‘Hidden Deep’ is a creepy puzzle-platformer with cool tools and amusing deaths

Gadgets and gore are the order of the day in this subaquatic survival horror

Unfinished Business is NME’s new column about the weird and wonderful world of Early Access Games. This week, Rick Lane braves the depths of an abandoned research lab to play spooky horror-platformer Hidden Deep.

Hidden Deep sells itself with a tantalising premise – an atmospheric 2D horror game that takes place in an abandoned research facility deep beneath the ocean floor. The developers cite inspiration from films like Aliens and The Thing. Yet while these sources are both evident and effective in Hidden Deep, the horror isn’t what makes Cogwheel Software‘s game interesting. Beneath the dark and grisly aesthetic is a game about solving delightfully physical logistics puzzles, which often result in your character falling to their death in ways that probably shouldn’t be as hilarious as they are.

The story revolves around the classic Aliens setup. A totally not-suspicious research lab has gone dark after around two years of operating a mile beneath the ocean floor. You assume control of a team charged with descending into the facility and investigating the reason behind its radio silence, although I don’t think it’s a spoiler to say that the scientists haven’t just gone for a really long nap.

Hidden Deep starts out as a simple but pleasingly tactile platformer. In the first level, you control a lone soldier armed with a pistol, tasked with exploring a cave network. Character movement is physics-based, which means your character picks up momentum as they move, and all actions have a tangible weight behind them. Your soldier is also fairly fragile; any drop of more than a few feet will see them splatter across the ground like a dropped Bolognese.

Hidden Deep. Credit: Cogwheel Software.
Hidden Deep. Credit: Cogwheel Software.

Hence, getting around the tunnels and shafts that surround the facility requires use of a grappling hook, which helps you navigate drops safely, climb to higher platforms, and create ziplines to cross otherwise impassable gaps. A satisfying tool to use, the grappling hook is a hint of what’s to come as Hidden Deep opens up. The second mission introduces more gadgets, such as a terrain scanner that lets you search for narrow cave walls, and explosive charges that let you create your own paths. It also sees you take control of a second character who you must alternate between.

But it’s the third level where Hidden Deep fully reveals its concept. Here, you control three characters as you attempt to clear a tunnel to access a new section of the facility. This requires the use of a heavy-duty boring machine, which must be carefully lowered on a crane through a transport shaft. You must carefully do this while being harassed by the various critters lurking in the tunnels, requiring you to alternate between engineers who pilot the machinery, and soldiers to deal with the monsters.

What results is a splendid physics-based puzzle, combining the oppressive atmosphere and tactile 2D puzzling of Playdead‘s Inside with the industrial horror of, say, Dead Space. Indeed, what I like most about Hidden Deep is how it leans into that idea of solving infrastructural problems in a horror scenario, letting you get hands-on with tools and machinery in a way that Dead Space never did.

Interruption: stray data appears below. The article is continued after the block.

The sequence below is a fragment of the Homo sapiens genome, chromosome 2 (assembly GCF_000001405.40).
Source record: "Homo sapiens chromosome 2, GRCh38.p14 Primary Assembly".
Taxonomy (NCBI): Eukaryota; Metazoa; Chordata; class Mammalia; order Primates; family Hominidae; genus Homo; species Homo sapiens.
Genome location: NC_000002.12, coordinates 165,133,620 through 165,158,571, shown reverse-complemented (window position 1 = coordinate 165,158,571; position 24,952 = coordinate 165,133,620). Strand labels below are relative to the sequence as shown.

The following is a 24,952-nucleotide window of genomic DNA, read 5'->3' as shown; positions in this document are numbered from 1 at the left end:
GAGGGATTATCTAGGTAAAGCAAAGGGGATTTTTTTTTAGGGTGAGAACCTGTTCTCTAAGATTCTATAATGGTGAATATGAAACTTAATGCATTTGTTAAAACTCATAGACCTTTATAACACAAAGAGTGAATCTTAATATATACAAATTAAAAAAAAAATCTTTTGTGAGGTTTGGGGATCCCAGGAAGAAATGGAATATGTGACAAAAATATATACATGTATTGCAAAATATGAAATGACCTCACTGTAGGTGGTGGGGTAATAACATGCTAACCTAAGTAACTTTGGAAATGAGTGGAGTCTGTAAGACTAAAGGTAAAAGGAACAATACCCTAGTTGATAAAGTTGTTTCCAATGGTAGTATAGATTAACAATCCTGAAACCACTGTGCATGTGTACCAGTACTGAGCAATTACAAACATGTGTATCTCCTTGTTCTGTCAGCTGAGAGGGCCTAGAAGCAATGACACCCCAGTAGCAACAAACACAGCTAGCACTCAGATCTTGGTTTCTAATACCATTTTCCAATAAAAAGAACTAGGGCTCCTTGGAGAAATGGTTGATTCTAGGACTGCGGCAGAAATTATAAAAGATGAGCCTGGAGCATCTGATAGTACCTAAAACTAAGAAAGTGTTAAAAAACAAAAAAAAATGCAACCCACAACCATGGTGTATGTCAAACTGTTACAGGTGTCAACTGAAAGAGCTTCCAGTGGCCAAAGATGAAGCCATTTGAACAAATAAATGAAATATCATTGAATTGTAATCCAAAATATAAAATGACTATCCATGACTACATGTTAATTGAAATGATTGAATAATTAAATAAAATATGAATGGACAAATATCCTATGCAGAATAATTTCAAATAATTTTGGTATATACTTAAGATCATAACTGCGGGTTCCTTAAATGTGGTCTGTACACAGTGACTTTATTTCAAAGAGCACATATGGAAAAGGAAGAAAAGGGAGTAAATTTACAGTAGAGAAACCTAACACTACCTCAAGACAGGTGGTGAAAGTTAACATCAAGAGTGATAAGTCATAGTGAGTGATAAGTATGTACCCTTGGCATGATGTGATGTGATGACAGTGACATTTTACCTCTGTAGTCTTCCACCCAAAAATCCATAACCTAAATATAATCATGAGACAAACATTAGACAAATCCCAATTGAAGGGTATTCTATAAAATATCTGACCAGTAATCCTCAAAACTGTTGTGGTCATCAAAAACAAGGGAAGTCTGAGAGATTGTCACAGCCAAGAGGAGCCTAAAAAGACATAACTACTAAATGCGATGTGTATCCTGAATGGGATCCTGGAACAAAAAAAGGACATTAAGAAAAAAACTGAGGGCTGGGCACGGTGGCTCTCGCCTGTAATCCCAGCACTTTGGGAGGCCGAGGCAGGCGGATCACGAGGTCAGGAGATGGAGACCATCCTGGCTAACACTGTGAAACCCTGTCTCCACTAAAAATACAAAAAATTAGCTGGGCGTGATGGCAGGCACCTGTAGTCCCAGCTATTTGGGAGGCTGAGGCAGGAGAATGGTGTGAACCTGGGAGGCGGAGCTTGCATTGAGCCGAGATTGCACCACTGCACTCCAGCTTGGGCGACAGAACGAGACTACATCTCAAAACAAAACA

Hidden Deep. Credit: Cogwheel Software.
Hidden Deep. Credit: Cogwheel Software.

In short, I dig Hidden Deep. But there’s certainly room for improvement in the current Early Access build. Aesthetically it’s a dull affair. Most of the game takes place in grey and brown caverns, all of which look very similar to one another. Occasionally you’ll stumble into a larger, more interesting space, such as a giant underwater machine that turns your character into mush if they stay near it for too long. Mostly though, visual variety is limited to different coloured patches of moss on your cave walls.

I also don’t think much of the enemy designs. Most of the early game is spent fighting these fucked-up fleshbirds that give birth to parasitic leeches mid-flight. While disgusting, both the leeches and the worms are more annoying than frightening to fight. The giant worm that ambushes you from the ceiling is more interesting, but encounters with it are always a one-hit kill scenario. It might make you jump the first time, but it’s easy to dispatch once you know it’s there. The enemy roster diversifies as the game progresses, and the handful of weapons at your disposal all feel good to shoot, but it’s still several hours before combat becomes anything other than basic.

Fortunately, I prefer the puzzling side of Hidden Deep anyway. Cogwheel Software has built a robust core of systems from which to build outward, and I’m keen to solve bigger puzzles with more elaborate machinery while being hunted by weird things, like a cursed episode of Thunderbirds. The current Early Access build has ten levels, amounting to 5-7 hours of playtime, while the roadmap outlines plans for more missions, more weapons, and most importantly, more gadgets. I don’t think you’d regret diving into Hidden Deep right now, but either way, it’s one to watch through the rest of 2022.

Hidden Deep is available on Steam Early Access. If you liked this article, why check out last week’s Unfinished Business – the “inexplicably brilliant” PowerWash Simulator?


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